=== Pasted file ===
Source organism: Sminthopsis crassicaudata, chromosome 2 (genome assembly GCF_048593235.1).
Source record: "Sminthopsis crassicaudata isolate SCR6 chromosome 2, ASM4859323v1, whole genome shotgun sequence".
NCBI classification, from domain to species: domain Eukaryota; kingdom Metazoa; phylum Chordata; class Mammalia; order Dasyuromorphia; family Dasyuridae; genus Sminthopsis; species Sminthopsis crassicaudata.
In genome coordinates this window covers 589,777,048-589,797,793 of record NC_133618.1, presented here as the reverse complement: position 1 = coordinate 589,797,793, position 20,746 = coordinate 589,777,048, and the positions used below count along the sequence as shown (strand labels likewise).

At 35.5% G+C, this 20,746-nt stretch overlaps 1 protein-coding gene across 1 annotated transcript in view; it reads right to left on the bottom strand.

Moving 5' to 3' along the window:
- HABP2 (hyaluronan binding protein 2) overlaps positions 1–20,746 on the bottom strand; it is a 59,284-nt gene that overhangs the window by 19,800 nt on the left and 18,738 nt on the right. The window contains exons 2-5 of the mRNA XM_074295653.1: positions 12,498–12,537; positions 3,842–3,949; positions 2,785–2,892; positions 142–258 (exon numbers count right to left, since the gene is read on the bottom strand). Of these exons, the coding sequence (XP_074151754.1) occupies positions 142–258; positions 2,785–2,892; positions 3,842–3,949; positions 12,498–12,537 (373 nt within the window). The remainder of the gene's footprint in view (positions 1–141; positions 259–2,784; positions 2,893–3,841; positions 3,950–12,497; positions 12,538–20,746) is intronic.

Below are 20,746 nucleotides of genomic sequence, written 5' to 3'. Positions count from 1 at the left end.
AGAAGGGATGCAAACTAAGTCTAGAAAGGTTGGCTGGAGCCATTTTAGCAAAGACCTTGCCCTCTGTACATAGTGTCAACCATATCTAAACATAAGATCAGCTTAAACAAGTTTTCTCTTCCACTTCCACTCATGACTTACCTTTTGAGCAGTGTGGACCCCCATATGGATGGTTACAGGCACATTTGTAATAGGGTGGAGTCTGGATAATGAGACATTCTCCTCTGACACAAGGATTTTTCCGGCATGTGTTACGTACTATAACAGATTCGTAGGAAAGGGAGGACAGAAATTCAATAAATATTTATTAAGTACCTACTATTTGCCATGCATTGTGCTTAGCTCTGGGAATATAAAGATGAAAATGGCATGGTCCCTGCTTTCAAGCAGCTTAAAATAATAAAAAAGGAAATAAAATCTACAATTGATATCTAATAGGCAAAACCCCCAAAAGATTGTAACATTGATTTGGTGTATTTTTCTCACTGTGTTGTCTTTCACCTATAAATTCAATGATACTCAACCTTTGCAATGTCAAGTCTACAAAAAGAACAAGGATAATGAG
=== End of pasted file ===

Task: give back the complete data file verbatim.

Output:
Source organism: Sminthopsis crassicaudata, chromosome 2 (genome assembly GCF_048593235.1).
Source record: "Sminthopsis crassicaudata isolate SCR6 chromosome 2, ASM4859323v1, whole genome shotgun sequence".
NCBI classification, from domain to species: domain Eukaryota; kingdom Metazoa; phylum Chordata; class Mammalia; order Dasyuromorphia; family Dasyuridae; genus Sminthopsis; species Sminthopsis crassicaudata.
In genome coordinates this window covers 589,777,048-589,797,793 of record NC_133618.1, presented here as the reverse complement: position 1 = coordinate 589,797,793, position 20,746 = coordinate 589,777,048, and the positions used below count along the sequence as shown (strand labels likewise).

At 35.5% G+C, this 20,746-nt stretch overlaps 1 protein-coding gene across 1 annotated transcript in view; it reads right to left on the bottom strand.

Moving 5' to 3' along the window:
- HABP2 (hyaluronan binding protein 2) overlaps positions 1–20,746 on the bottom strand; it is a 59,284-nt gene that overhangs the window by 19,800 nt on the left and 18,738 nt on the right. The window contains exons 2-5 of the mRNA XM_074295653.1: positions 12,498–12,537; positions 3,842–3,949; positions 2,785–2,892; positions 142–258 (exon numbers count right to left, since the gene is read on the bottom strand). Of these exons, the coding sequence (XP_074151754.1) occupies positions 142–258; positions 2,785–2,892; positions 3,842–3,949; positions 12,498–12,537 (373 nt within the window). The remainder of the gene's footprint in view (positions 1–141; positions 259–2,784; positions 2,893–3,841; positions 3,950–12,497; positions 12,538–20,746) is intronic.

Below are 20,746 nucleotides of genomic sequence, written 5' to 3'. Positions count from 1 at the left end.
AGAAGGGATGCAAACTAAGTCTAGAAAGGTTGGCTGGAGCCATTTTAGCAAAGACCTTGCCCTCTGTACATAGTGTCAACCATATCTAAACATAAGATCAGCTTAAACAAGTTTTCTCTTCCACTTCCACTCATGACTTACCTTTTGAGCAGTGTGGACCCCCATATGGATGGTTACAGGCACATTTGTAATAGGGTGGAGTCTGGATAATGAGACATTCTCCTCTGACACAAGGATTTTTCCGGCATGTGTTACGTACTATAACAGATTCGTAGGAAAGGGAGGACAGAAATTCAATAAATATTTATTAAGTACCTACTATTTGCCATGCATTGTGCTTAGCTCTGGGAATATAAAGATGAAAATGGCATGGTCCCTGCTTTCAAGCAGCTTAAAATAATAAAAAAGGAAATAAAATCTACAATTGATATCTAATAGGCAAAACCCCCAAAAGATTGTAACATTGATTTGGTGTATTTTTCTCACTGTGTTGTCTTTCACCTATAAATTCAATGATACTCAACCTTTGCAATGTCAAGTCTACAAAAAGAACAAGGATAATGAG